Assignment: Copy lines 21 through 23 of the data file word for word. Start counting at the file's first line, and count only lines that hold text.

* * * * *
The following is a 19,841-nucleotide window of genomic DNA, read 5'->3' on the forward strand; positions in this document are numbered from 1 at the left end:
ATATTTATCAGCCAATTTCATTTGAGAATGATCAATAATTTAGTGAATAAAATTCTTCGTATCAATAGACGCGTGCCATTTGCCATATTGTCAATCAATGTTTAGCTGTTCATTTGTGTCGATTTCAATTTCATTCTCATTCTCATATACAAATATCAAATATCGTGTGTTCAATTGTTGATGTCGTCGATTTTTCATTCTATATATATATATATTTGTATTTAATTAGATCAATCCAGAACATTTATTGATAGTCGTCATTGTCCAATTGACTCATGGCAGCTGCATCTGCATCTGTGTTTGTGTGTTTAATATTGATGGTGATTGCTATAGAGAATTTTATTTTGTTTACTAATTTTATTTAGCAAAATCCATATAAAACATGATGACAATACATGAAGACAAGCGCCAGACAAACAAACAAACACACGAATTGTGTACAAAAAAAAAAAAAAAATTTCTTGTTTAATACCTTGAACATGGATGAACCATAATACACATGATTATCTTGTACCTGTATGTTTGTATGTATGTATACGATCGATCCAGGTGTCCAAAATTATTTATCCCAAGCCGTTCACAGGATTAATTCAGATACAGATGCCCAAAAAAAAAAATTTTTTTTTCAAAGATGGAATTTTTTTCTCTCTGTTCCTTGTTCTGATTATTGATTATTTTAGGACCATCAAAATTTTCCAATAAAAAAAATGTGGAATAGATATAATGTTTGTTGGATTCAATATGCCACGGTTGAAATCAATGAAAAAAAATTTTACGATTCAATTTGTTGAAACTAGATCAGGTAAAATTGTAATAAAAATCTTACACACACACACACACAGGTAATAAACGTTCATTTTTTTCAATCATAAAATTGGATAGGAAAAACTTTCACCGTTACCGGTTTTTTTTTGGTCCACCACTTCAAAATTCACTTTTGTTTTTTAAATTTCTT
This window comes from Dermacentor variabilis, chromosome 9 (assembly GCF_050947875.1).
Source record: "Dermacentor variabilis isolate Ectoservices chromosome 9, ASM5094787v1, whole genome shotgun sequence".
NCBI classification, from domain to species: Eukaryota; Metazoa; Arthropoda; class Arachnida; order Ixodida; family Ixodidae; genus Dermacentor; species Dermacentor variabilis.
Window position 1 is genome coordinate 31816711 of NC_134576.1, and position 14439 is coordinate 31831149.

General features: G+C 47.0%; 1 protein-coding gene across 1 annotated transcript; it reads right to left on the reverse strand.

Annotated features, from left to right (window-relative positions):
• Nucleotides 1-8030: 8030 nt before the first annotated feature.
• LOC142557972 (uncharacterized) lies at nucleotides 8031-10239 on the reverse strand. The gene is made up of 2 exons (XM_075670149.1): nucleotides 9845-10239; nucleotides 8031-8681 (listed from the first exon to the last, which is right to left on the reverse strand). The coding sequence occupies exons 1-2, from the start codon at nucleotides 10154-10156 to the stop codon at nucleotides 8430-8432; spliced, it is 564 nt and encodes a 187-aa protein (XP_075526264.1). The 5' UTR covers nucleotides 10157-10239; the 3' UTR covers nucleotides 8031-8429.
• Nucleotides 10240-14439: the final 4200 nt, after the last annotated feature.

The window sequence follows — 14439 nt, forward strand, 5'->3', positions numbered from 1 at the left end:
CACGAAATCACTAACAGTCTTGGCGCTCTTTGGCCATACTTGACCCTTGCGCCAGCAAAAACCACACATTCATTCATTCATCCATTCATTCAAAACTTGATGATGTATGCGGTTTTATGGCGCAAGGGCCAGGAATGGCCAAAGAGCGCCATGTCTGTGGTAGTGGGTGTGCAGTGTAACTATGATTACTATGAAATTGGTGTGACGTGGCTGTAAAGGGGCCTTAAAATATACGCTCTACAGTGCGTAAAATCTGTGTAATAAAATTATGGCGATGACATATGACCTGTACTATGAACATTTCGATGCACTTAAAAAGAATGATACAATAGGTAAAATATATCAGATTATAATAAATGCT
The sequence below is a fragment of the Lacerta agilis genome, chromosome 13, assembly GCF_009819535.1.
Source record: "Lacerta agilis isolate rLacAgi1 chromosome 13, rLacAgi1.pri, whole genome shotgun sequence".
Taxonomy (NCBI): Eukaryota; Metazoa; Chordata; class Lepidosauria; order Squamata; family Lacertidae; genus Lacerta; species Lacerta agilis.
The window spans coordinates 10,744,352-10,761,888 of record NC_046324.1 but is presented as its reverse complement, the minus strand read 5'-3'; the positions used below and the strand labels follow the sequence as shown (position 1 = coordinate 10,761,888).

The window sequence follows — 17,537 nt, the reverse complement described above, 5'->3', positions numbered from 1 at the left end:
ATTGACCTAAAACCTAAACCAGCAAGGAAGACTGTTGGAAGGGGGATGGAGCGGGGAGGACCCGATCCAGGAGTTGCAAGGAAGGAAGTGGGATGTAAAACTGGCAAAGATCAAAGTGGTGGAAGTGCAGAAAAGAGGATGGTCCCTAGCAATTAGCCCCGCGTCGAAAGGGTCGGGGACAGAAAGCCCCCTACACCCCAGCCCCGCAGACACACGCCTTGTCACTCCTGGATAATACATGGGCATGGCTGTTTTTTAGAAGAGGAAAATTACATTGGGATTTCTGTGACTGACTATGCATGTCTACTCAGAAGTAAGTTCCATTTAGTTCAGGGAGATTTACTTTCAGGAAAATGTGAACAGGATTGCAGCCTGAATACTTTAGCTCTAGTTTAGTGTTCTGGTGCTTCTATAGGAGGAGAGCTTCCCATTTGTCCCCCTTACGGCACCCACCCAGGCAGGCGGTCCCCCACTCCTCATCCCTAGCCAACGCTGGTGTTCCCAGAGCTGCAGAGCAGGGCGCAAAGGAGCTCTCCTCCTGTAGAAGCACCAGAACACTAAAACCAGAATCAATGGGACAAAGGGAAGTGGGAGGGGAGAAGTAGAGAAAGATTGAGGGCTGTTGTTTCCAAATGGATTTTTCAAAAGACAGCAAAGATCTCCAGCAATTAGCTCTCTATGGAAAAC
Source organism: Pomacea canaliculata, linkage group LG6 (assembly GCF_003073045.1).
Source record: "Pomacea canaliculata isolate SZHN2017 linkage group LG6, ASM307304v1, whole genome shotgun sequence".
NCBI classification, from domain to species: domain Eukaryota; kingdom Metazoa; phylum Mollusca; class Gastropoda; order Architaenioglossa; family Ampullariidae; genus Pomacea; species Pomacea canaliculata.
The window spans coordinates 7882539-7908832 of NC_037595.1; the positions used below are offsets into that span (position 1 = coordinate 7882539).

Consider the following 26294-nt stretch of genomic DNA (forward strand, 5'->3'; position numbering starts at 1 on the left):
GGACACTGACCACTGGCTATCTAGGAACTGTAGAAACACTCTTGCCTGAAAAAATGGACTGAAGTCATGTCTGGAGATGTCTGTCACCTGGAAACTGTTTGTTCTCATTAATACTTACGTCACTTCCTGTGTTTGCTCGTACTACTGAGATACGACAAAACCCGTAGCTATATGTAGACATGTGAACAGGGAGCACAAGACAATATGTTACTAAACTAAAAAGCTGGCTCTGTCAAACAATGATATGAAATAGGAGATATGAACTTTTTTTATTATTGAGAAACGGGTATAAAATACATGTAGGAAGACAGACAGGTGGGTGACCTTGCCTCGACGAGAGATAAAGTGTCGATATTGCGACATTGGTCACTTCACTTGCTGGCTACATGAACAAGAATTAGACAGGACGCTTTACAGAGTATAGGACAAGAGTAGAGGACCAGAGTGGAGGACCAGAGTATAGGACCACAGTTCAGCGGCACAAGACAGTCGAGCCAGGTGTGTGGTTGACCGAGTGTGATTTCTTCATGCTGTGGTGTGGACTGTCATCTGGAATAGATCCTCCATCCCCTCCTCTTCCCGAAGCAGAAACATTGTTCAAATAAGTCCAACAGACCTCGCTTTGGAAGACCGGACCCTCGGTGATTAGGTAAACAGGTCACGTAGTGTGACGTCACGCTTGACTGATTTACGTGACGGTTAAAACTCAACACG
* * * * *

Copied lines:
Source record: "Pomacea canaliculata isolate SZHN2017 linkage group LG6, ASM307304v1, whole genome shotgun sequence".
NCBI classification, from domain to species: domain Eukaryota; kingdom Metazoa; phylum Mollusca; class Gastropoda; order Architaenioglossa; family Ampullariidae; genus Pomacea; species Pomacea canaliculata.
The window spans coordinates 7882539-7908832 of NC_037595.1; the positions used below are offsets into that span (position 1 = coordinate 7882539).